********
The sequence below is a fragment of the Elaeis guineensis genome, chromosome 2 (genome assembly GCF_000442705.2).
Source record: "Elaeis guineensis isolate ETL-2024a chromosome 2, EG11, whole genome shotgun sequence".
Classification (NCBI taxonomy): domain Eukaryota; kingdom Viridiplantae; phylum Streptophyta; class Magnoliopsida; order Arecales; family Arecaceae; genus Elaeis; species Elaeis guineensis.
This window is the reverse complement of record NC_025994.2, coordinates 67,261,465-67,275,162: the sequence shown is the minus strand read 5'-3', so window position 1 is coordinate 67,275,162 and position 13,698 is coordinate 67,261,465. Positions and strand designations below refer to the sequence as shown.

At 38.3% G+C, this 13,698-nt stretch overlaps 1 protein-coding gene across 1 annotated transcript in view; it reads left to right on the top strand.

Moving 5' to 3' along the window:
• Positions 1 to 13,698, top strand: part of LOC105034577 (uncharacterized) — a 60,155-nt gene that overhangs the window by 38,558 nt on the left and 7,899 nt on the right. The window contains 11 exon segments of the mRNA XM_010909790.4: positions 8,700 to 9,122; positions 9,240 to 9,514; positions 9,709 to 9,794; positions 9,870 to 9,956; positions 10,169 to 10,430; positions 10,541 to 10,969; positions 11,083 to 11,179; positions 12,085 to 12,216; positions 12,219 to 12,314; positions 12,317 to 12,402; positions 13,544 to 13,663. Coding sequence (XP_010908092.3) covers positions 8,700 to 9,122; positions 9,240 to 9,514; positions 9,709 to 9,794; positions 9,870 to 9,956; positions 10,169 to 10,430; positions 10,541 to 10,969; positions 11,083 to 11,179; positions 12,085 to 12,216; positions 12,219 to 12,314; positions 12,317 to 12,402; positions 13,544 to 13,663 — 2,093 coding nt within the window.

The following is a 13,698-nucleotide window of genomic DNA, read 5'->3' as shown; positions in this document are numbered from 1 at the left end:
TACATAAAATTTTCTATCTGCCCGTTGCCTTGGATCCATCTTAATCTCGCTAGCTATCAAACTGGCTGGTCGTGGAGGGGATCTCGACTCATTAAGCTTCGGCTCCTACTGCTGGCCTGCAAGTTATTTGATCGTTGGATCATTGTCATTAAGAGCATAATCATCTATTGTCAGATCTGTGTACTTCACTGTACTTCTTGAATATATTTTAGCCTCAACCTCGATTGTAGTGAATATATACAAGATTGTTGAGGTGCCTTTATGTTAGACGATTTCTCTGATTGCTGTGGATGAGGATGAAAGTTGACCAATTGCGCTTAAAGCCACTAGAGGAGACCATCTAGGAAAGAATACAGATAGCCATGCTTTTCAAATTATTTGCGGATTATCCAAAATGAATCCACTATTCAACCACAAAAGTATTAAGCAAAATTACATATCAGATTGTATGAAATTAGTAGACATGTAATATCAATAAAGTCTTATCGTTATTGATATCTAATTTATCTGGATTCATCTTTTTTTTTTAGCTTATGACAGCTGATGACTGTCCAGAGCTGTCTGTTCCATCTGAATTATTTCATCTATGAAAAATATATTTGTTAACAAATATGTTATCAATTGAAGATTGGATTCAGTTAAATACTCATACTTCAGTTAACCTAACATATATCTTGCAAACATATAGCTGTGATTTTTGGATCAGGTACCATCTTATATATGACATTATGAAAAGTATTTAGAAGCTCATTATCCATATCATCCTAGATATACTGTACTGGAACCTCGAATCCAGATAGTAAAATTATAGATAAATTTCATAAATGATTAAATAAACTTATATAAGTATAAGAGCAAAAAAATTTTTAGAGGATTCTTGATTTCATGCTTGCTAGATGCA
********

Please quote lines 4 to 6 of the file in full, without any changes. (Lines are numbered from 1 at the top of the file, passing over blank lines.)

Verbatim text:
This window is the reverse complement of record NC_025994.2, coordinates 67,261,465-67,275,162: the sequence shown is the minus strand read 5'-3', so window position 1 is coordinate 67,275,162 and position 13,698 is coordinate 67,261,465. Positions and strand designations below refer to the sequence as shown.

At 38.3% G+C, this 13,698-nt stretch overlaps 1 protein-coding gene across 1 annotated transcript in view; it reads left to right on the top strand.

Moving 5' to 3' along the window: